Burma’s Most Unenviable Politician
Image Credit: Marc Veraart

Burma’s Most Unenviable Politician


Meet the most unenviable man in Burma. His name is Tin Yi, and he’s the David facing off against two Goliaths in April’s by-election in the constituency of Kawhmu, an otherwise unremarkable but idyllic village in the bucolic Irrawaddy River delta, just a few miles east of Yangon.

He woke up one morning in January to find out that arguably the most famous person in Burma, Aung San Suu Kyi, had chosen to run in his constituency. His third opponent, meanwhile, is former military man Soe Min, a member of the well-moneyed incumbent ruling party, the Union Solidarity and Development Party.

Suu Kyi has been drawing crowds by the thousands at her countrywide campaign rallies, while Soe Min has been offering free medical services with his traveling clinic in isolated villages in the countryside surrounding his constituency.

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But Tin Yi, 77, is a far cry from his glamorous political opponents: his teeth are stained red from his five-a-day betel chewing habit, he suffers from hypertension, what he describes as a swollen heart, and a gravity-defying belly. He says he would have been dead a long time ago if he didn’t have politics to motivate him. His low key efforts stand in stark contrast to Suu Kyi, who has among other things spent the better part of a year since her release meeting with diplomats, receiving awards, and campaigning among parades of adoring fans.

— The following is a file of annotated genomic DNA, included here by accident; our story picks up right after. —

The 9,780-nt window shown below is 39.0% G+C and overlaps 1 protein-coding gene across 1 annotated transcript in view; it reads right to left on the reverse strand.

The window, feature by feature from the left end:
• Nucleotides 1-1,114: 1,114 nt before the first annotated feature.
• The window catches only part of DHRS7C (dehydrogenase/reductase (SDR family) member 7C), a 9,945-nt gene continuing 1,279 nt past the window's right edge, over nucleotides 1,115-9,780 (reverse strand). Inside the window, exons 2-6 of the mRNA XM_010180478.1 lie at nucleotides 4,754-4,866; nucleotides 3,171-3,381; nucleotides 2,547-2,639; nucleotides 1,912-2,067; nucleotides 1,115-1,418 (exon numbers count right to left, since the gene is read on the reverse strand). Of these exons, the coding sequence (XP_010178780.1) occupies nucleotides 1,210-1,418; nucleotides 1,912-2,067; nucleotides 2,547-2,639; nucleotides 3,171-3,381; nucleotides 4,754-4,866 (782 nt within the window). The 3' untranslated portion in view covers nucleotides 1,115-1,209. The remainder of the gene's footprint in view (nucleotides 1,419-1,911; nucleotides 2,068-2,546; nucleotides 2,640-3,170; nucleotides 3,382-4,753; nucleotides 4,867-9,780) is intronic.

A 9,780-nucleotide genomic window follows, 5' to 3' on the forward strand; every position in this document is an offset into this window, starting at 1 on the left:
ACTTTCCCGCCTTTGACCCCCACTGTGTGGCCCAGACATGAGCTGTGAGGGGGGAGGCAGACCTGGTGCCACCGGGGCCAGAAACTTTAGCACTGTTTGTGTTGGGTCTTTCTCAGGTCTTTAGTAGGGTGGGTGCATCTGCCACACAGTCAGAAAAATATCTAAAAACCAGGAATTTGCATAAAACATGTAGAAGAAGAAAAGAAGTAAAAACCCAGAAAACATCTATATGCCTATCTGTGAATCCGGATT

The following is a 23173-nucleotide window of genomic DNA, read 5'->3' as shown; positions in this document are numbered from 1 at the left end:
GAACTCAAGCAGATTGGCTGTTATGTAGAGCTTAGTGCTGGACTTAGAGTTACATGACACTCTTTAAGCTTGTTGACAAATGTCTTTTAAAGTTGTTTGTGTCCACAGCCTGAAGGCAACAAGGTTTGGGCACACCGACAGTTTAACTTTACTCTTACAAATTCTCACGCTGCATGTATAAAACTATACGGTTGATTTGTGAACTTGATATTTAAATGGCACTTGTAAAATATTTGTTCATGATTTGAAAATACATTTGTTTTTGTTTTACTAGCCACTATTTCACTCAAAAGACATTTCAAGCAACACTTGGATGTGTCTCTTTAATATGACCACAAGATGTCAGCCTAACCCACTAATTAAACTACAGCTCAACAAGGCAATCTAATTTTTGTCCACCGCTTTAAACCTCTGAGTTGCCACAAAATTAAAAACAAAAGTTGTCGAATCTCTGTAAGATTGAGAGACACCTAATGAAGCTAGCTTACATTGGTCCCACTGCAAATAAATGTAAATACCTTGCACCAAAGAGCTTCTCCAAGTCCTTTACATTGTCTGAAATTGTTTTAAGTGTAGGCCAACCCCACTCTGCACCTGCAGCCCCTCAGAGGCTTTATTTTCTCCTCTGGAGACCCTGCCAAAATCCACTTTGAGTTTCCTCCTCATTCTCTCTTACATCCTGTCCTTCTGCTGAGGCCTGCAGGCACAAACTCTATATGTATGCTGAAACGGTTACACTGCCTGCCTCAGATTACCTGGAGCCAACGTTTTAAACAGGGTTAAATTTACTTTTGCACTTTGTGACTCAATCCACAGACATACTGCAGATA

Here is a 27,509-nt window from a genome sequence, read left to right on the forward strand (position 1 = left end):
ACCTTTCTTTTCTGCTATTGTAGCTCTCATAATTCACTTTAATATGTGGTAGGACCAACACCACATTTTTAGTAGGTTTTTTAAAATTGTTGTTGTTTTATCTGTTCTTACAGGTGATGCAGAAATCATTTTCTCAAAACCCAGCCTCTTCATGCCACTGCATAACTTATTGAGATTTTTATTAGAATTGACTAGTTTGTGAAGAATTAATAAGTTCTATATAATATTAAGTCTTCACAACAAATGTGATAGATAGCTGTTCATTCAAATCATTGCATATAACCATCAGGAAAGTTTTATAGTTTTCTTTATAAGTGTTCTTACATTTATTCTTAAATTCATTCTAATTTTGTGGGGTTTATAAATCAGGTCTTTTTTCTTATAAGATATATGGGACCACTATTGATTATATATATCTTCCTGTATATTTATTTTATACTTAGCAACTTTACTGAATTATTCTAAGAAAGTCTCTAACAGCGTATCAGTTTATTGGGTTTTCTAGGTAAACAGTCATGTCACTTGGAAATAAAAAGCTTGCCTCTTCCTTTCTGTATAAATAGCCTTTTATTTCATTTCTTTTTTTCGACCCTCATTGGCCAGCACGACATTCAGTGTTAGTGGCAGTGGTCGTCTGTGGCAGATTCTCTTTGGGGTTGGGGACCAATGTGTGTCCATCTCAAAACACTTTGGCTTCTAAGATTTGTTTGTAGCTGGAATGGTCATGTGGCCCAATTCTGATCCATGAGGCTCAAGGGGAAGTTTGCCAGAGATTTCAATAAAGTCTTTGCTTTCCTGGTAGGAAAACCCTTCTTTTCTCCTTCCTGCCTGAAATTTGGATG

The impossible situation in which Tin Yi finds himself encapsulates the changes taking place in Burma’s budding democracy, a political landscape dominated by giants, celebrities and dusty relics of a bygone socialist era. These days, political campaigns are defined by spectacle, coercion and corruption, with ever-shrinking political space for smaller opposition and ethnic parties.

Suu Kyi had a small second home built in Kawhmu last month to qualify as a candidate there.

“When I found out Daw Suu was running in my constituency, I didn’t feel anything. I had already decided to run in Kawhmu several months before, and I didn’t think it was the honorable thing to do as a politician to be intimidated by Daw Suu. So I just kept on doing what I was doing,” Tin Yi says. “Of course I want to win. Nothing is decided yet, we’ll have to wait for April 1. Anything can happen.”

Anything indeed, apparently, as Suu Kyi’s party has already cried foul over egregious errors in the voter lists, which included the names of dead people, underage “voters” as young as 10 or 11 years-old, and people who appear to simply not exist in the village, according to her campaign manager and lawyer U Nyan Win. USDP candidates have been widely accused of bribing constituents not to attend NLD rallies, or even outright buying votes.

Though the election commission has promised a free and fair election, it turned a blind eye to the USDP’s dirty tricks during the 2010 election, when the party managed to edge out well-respected members of the opposition by stuffing ballot boxes with advanced votes. USDP party chairman U Htay Oo admits to failures in the past, but claims this election will be different. “We are still learning,” he says of his government’s relative inexperience with democracy. Of the bogus voter lists, he says they are simply honest errors of the understaffed registration offices.

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